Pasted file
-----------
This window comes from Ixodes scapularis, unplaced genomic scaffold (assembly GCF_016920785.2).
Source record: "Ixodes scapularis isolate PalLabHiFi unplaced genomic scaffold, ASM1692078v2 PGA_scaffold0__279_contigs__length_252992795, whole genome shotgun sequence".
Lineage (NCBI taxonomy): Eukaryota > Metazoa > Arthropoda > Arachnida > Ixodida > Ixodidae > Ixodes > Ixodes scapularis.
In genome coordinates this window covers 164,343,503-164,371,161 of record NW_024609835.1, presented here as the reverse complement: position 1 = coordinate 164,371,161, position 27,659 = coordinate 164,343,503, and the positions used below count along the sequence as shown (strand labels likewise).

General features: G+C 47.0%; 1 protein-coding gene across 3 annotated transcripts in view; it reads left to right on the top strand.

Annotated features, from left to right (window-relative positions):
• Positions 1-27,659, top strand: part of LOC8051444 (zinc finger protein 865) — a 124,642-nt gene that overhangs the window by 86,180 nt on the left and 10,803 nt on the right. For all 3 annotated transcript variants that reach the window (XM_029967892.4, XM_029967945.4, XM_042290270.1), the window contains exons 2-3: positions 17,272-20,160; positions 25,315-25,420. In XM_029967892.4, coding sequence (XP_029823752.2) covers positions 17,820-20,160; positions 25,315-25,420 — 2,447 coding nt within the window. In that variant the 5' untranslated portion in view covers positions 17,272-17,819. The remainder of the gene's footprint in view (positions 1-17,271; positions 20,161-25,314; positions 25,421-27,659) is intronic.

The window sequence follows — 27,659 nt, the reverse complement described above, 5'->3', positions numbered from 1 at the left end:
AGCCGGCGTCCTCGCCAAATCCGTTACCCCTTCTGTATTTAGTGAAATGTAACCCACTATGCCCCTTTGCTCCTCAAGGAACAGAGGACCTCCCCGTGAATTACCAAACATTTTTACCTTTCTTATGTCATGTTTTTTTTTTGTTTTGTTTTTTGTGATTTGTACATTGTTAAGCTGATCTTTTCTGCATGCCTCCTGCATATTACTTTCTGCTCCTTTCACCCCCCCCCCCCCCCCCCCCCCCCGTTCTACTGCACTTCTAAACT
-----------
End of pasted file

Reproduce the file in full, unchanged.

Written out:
This window comes from Ixodes scapularis, unplaced genomic scaffold (assembly GCF_016920785.2).
Source record: "Ixodes scapularis isolate PalLabHiFi unplaced genomic scaffold, ASM1692078v2 PGA_scaffold0__279_contigs__length_252992795, whole genome shotgun sequence".
Lineage (NCBI taxonomy): Eukaryota > Metazoa > Arthropoda > Arachnida > Ixodida > Ixodidae > Ixodes > Ixodes scapularis.
In genome coordinates this window covers 164,343,503-164,371,161 of record NW_024609835.1, presented here as the reverse complement: position 1 = coordinate 164,371,161, position 27,659 = coordinate 164,343,503, and the positions used below count along the sequence as shown (strand labels likewise).

General features: G+C 47.0%; 1 protein-coding gene across 3 annotated transcripts in view; it reads left to right on the top strand.

Annotated features, from left to right (window-relative positions):
• Positions 1-27,659, top strand: part of LOC8051444 (zinc finger protein 865) — a 124,642-nt gene that overhangs the window by 86,180 nt on the left and 10,803 nt on the right. For all 3 annotated transcript variants that reach the window (XM_029967892.4, XM_029967945.4, XM_042290270.1), the window contains exons 2-3: positions 17,272-20,160; positions 25,315-25,420. In XM_029967892.4, coding sequence (XP_029823752.2) covers positions 17,820-20,160; positions 25,315-25,420 — 2,447 coding nt within the window. In that variant the 5' untranslated portion in view covers positions 17,272-17,819. The remainder of the gene's footprint in view (positions 1-17,271; positions 20,161-25,314; positions 25,421-27,659) is intronic.

The window sequence follows — 27,659 nt, the reverse complement described above, 5'->3', positions numbered from 1 at the left end:
AGCCGGCGTCCTCGCCAAATCCGTTACCCCTTCTGTATTTAGTGAAATGTAACCCACTATGCCCCTTTGCTCCTCAAGGAACAGAGGACCTCCCCGTGAATTACCAAACATTTTTACCTTTCTTATGTCATGTTTTTTTTTTGTTTTGTTTTTTGTGATTTGTACATTGTTAAGCTGATCTTTTCTGCATGCCTCCTGCATATTACTTTCTGCTCCTTTCACCCCCCCCCCCCCCCCCCCCCCCCGTTCTACTGCACTTCTAAACT